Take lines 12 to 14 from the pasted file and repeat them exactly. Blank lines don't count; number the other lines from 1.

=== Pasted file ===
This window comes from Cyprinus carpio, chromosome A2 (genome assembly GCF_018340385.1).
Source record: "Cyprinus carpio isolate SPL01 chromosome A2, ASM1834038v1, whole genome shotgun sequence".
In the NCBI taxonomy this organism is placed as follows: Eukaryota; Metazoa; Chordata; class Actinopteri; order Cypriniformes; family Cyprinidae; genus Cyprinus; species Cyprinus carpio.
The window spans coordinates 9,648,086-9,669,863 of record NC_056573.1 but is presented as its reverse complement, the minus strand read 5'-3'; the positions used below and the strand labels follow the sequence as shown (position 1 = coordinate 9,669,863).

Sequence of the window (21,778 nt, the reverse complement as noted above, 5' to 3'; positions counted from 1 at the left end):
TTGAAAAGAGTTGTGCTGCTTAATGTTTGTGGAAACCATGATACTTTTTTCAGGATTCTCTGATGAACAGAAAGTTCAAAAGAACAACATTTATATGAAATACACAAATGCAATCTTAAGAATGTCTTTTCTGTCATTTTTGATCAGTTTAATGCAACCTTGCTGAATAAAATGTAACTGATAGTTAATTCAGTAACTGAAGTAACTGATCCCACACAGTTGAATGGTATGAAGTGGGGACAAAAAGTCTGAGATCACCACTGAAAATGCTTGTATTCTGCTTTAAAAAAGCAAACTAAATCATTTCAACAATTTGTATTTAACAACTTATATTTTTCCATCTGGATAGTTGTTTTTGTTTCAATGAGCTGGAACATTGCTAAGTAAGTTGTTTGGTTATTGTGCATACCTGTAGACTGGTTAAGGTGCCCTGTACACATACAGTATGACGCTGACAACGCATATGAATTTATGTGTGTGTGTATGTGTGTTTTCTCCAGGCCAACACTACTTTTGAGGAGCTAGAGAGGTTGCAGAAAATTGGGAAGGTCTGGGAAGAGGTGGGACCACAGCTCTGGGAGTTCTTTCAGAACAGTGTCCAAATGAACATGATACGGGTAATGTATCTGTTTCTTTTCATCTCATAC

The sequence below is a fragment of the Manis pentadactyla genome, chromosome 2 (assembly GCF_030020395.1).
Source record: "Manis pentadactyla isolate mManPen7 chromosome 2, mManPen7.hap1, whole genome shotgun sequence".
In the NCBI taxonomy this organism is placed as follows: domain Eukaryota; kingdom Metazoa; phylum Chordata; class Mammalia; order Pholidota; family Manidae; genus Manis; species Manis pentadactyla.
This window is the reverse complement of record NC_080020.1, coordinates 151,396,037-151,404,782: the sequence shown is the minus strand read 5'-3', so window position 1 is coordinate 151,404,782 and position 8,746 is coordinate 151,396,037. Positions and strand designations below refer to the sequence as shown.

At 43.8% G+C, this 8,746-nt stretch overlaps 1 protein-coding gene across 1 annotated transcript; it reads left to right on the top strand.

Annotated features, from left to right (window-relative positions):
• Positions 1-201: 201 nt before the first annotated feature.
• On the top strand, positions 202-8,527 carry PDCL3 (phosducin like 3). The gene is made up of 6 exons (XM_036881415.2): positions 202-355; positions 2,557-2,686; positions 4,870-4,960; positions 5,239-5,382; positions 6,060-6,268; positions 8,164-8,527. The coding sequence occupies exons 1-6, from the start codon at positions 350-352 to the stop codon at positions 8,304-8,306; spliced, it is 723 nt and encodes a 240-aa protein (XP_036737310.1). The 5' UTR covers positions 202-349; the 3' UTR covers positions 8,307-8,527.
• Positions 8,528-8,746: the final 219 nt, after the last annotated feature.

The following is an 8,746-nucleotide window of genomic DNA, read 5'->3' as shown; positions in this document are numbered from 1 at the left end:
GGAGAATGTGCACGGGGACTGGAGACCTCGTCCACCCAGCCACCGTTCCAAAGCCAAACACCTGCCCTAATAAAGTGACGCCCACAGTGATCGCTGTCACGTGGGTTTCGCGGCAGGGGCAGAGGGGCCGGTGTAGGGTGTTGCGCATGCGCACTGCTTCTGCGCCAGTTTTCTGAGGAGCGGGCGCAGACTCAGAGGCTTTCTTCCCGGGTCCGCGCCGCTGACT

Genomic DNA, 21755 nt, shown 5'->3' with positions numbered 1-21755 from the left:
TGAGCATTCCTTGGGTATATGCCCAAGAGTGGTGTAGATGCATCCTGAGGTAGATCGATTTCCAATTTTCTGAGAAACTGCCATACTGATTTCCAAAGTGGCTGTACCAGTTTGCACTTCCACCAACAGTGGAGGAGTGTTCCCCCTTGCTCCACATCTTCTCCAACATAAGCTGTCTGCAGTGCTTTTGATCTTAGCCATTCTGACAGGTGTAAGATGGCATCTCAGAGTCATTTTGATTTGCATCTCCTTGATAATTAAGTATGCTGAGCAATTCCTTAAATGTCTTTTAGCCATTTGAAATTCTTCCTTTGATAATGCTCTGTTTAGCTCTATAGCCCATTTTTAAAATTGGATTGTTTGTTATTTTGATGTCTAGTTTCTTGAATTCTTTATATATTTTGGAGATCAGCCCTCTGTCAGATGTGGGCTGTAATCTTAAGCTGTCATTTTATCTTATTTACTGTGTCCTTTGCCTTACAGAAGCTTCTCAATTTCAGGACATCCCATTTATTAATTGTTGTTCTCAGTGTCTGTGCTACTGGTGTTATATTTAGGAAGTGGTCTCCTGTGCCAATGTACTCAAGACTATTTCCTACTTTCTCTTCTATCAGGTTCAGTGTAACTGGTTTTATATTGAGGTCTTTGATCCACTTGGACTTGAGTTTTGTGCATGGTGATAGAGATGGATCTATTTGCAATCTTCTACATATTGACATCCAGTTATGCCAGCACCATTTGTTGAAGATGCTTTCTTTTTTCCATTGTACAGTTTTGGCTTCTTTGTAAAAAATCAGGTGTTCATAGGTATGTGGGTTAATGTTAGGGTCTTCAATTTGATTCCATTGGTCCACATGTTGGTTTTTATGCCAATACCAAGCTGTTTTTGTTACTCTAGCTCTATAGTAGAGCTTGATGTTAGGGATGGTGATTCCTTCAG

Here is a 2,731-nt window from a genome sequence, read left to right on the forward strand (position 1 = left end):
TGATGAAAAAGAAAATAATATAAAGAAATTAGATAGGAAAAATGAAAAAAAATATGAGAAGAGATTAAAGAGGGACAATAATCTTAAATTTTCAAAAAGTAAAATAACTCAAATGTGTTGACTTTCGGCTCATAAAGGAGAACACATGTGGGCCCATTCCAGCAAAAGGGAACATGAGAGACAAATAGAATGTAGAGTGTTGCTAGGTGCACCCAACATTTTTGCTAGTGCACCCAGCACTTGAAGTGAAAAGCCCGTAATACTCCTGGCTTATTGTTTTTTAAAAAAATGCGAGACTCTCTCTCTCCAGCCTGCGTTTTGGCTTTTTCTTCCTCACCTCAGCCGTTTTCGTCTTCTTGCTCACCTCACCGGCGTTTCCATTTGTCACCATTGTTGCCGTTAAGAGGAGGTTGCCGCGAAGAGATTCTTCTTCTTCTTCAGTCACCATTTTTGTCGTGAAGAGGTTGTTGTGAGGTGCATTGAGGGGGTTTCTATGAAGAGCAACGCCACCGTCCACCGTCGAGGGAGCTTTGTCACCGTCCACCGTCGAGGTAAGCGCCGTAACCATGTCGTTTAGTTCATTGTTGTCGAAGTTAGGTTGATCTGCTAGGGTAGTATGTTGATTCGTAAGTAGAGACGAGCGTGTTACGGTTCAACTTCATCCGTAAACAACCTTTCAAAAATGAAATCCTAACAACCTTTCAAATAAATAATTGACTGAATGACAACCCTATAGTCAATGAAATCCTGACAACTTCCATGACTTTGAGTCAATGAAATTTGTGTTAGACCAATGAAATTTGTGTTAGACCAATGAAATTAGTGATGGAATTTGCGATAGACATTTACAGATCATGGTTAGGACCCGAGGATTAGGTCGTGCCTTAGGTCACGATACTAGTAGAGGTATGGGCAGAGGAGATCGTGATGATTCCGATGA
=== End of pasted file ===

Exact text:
Annotated features, from left to right (window-relative positions):
• Positions 1-201: 201 nt before the first annotated feature.
• On the top strand, positions 202-8,527 carry PDCL3 (phosducin like 3). The gene is made up of 6 exons (XM_036881415.2): positions 202-355; positions 2,557-2,686; positions 4,870-4,960; positions 5,239-5,382; positions 6,060-6,268; positions 8,164-8,527. The coding sequence occupies exons 1-6, from the start codon at positions 350-352 to the stop codon at positions 8,304-8,306; spliced, it is 723 nt and encodes a 240-aa protein (XP_036737310.1). The 5' UTR covers positions 202-349; the 3' UTR covers positions 8,307-8,527.